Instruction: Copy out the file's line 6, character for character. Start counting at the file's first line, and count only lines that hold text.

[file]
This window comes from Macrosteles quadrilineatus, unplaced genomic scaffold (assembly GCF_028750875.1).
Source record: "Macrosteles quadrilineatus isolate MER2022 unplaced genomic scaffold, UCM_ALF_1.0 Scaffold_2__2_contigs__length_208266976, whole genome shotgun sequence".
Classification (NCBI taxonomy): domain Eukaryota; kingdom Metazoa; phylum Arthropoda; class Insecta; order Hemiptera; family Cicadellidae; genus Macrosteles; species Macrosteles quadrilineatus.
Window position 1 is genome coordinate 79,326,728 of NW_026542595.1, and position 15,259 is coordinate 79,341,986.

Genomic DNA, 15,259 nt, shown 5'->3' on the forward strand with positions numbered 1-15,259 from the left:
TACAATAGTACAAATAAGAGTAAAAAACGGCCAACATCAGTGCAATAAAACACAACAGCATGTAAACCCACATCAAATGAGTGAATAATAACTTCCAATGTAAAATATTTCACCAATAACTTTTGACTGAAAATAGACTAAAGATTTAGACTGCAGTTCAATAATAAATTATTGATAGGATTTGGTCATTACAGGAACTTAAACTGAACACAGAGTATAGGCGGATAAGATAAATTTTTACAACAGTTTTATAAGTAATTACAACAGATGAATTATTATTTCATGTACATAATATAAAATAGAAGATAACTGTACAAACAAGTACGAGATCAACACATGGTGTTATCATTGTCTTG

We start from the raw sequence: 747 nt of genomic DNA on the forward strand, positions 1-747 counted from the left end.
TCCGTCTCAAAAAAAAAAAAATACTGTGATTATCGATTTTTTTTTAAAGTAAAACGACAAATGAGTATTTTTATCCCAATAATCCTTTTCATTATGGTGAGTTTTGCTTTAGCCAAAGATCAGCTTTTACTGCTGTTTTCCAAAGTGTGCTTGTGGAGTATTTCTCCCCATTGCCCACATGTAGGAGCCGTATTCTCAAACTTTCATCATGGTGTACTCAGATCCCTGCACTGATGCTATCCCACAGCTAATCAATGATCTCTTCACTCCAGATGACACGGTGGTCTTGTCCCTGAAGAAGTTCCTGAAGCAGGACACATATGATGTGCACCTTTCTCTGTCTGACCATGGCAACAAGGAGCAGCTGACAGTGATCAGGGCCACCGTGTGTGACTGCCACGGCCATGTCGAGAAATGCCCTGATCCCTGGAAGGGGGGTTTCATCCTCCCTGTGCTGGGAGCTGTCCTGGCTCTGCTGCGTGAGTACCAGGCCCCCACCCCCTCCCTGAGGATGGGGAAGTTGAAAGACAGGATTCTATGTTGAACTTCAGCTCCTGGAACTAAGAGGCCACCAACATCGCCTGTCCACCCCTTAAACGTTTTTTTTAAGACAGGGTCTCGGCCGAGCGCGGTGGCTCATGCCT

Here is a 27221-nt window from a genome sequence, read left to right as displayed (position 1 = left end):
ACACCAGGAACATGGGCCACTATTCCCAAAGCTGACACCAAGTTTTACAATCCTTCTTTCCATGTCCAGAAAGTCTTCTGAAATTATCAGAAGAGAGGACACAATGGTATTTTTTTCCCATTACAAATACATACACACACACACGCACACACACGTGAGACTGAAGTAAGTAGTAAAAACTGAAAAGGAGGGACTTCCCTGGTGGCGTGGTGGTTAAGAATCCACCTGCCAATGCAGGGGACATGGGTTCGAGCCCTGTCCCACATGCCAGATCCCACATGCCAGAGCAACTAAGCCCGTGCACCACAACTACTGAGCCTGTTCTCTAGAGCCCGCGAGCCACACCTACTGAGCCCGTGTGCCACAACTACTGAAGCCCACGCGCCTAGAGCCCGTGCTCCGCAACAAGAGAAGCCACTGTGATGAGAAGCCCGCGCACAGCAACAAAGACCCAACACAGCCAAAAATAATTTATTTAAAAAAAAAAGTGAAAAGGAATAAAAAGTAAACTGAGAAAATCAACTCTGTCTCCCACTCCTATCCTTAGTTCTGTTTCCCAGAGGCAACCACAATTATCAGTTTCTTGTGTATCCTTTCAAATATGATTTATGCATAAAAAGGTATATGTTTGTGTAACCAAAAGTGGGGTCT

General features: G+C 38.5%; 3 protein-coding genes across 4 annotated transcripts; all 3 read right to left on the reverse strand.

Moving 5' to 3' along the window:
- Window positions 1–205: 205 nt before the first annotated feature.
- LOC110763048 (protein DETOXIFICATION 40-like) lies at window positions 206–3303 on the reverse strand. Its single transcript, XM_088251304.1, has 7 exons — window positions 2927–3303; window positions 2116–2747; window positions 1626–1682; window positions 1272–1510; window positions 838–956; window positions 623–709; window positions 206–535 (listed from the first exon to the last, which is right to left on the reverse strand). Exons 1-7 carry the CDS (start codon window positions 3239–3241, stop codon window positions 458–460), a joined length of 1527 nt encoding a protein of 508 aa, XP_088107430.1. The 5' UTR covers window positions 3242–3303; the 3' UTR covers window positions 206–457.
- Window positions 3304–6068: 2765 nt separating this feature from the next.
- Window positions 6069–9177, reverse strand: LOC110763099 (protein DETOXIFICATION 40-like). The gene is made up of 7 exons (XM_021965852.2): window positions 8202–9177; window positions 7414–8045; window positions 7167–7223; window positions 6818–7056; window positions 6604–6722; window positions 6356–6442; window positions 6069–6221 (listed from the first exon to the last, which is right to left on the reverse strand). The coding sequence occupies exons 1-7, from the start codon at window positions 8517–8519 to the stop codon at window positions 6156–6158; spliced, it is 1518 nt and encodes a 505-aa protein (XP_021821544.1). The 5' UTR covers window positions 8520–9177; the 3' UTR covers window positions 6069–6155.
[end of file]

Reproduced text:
TACAATAGTACAAATAAGAGTAAAAAACGGCCAACATCAGTGCAATAAAACACAACAGCATGTAAACCCACATCAAATGAGTGAATAATAACTTCCAATGTAAAATATTTCACCAATAACTTTTGACTGAAAATAGACTAAAGATTTAGACTGCAGTTCAATAATAAATTATTGATAGGATTTGGTCATTACAGGAACTTAAACTGAACACAGAGTATAGGCGGATAAGATAAATTTTTACAACAGTTTTATAAGTAATTACAACAGATGAATTATTATTTCATGTACATAATATAAAATAGAAGATAACTGTACAAACAAGTACGAGATCAACACATGGTGTTATCATTGTCTTG